There were striking stiff deformations of the original base along the lines of the horizontal seams that interfered with the viewer’s perception of the painting as a single whole. The artist’s colour scheme had been distorted by the numerous layers of darkened and yellowed varnish that had been applied to the painting in its lifetime. Visual examination in conjunction with studies of luminescence under ultra-violet light showed a large number of insertions of different dates overlying the artist’s own painting and in places entirely concealing it. This interference was most probably prompted by damage caused to the original paint layer as a result of inept restoration in the 18th century.
The complex restoration work was entrusted to Kuznetsov and Shatsky, two restoration artists of the highest category. The paint layer was reattached to the primer across the whole surface. The painting was removed from the stretcher and the backing canvas removed. After the removal of the old restorers’ glue from the back of the original canvas, the paint layer was again reattached to the primer across the whole surface, after which the deformations were removed. On the reverse the area of the seams was treated with a wax-resin mastic and strengthened with bands of mica paper after which the painting was relined with dense linen canvas and placed on a new stretcher.
Tiziano Vecellio (“Titian”): Biographical Notes
Titian was the greatest painter of 16th-century Venice, and the first painter to have a mainly international clientele. During his long career, he experimented with many different styles of painting which embody the development of art during his epoch.
Youth and Beginnings
Titian (Tiziano Vecellio) was born in Pieve di Cadore, a small town at the foot of the Dolomites on the Venetian side of the Alps. The Vecellios had been based in Cadore since the 14th century. Titian’s father, Gregorio, was a military man. His older brother Francesco was also a painter. There is still no documentary evidence of Titian’s exact date of birth, but contemporary sources and his early stylistic development suggest that he was born around 1490.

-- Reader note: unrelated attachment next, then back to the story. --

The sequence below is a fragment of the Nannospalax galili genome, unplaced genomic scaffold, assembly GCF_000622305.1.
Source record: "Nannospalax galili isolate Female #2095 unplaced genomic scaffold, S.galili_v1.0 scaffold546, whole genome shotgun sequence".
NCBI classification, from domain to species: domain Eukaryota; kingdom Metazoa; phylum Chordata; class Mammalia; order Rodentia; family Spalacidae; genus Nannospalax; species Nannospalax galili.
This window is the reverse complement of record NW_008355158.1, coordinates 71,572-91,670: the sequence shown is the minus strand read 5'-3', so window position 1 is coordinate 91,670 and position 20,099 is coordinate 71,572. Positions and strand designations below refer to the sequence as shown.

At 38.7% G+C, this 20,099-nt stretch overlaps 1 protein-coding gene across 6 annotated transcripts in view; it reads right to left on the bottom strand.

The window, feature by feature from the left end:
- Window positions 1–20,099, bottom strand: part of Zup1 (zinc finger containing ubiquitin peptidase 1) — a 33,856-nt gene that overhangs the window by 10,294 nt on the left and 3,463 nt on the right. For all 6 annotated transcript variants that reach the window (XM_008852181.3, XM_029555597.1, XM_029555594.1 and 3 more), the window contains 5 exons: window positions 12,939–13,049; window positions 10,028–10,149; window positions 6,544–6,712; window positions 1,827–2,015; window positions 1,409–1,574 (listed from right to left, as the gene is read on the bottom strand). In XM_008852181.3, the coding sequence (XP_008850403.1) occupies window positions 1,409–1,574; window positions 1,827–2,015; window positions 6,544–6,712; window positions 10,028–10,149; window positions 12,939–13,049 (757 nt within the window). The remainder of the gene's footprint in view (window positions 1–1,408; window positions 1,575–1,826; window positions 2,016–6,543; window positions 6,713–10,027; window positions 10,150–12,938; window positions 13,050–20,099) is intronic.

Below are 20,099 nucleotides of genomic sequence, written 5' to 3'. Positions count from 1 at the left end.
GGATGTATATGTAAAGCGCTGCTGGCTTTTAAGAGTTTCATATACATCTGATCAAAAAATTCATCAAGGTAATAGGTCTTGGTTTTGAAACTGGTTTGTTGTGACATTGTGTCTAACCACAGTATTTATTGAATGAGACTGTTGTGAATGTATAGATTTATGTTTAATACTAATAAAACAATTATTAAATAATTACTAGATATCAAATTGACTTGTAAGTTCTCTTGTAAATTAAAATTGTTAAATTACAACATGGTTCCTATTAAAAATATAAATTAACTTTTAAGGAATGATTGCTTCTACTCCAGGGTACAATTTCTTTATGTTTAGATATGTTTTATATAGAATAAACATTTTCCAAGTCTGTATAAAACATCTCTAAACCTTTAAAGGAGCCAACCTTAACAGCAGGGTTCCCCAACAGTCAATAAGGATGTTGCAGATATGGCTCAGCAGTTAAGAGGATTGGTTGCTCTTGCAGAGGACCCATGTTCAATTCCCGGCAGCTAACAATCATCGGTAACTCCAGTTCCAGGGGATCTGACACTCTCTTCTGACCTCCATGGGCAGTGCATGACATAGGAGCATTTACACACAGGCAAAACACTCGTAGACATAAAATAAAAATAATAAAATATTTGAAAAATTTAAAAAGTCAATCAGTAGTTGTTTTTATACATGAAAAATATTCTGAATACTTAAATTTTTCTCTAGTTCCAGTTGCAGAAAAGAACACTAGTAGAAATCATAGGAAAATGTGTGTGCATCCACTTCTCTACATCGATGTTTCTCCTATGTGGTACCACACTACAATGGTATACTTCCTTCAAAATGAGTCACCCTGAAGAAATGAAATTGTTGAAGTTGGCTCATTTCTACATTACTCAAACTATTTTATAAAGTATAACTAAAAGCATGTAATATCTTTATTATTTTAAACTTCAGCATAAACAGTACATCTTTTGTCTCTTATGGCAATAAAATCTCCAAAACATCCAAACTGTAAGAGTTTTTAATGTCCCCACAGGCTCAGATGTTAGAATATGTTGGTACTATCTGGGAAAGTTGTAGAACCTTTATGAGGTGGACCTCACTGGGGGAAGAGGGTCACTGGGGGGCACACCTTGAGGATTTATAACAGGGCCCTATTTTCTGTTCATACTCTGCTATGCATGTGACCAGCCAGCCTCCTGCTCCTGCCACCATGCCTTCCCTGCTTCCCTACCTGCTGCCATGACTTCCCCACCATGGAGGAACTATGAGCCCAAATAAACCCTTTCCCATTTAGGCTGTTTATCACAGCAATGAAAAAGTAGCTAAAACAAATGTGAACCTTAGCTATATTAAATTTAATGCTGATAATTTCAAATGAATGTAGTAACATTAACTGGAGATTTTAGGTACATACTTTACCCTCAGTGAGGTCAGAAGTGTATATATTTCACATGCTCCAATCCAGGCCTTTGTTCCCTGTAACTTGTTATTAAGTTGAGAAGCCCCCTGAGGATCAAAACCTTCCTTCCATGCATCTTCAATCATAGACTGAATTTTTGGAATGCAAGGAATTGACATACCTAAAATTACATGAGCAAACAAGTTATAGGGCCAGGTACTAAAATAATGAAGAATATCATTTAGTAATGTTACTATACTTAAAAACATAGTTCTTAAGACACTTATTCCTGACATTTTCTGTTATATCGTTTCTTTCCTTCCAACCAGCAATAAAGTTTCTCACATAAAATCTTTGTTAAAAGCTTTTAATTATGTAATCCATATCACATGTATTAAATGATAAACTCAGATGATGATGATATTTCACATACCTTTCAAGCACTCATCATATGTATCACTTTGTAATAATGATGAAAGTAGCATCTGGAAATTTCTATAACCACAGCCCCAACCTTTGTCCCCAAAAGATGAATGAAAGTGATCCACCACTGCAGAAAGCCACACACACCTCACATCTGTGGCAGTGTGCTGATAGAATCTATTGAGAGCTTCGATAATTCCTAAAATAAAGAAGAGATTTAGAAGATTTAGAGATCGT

When he was about 10 years old, Titian arrived in Venice, then one of the wealthiest and most cosmopolitan cities in the world.
Titian started his artistic training in the workshop of the mosaicist Sebastiano Zuccato. He later briefly joined Gentile Bellini’s workshop. After Gentile’s death in 1507, Titian joined the workshop of his brother, Giovanni Bellini, which at that time was the most important in Venice.
However, it was through contact with Giorgione, who had also previously trained in Giovanni Bellini’s workshop, that he mainly developed his early style. The Giorgionesque appearance of Titian’s early work, which is characterized by a pastoral mood, is proof of their closeness. In 1508-9 they worked together on the decoration of the external walls of the ‘Fondaco dei Tedeschi’ in Venice. The parts executed by Titian were greatly praised by contemporaries, much to the annoyance of Giorgione.
After Giorgione’s death in 1510, and Sebastiano del Piombo’s departure to Rome in 1511, Titian launched his independent career in Venice. He was now left without rivals among his generation who could compete at his level. [See complete biographical notes here.]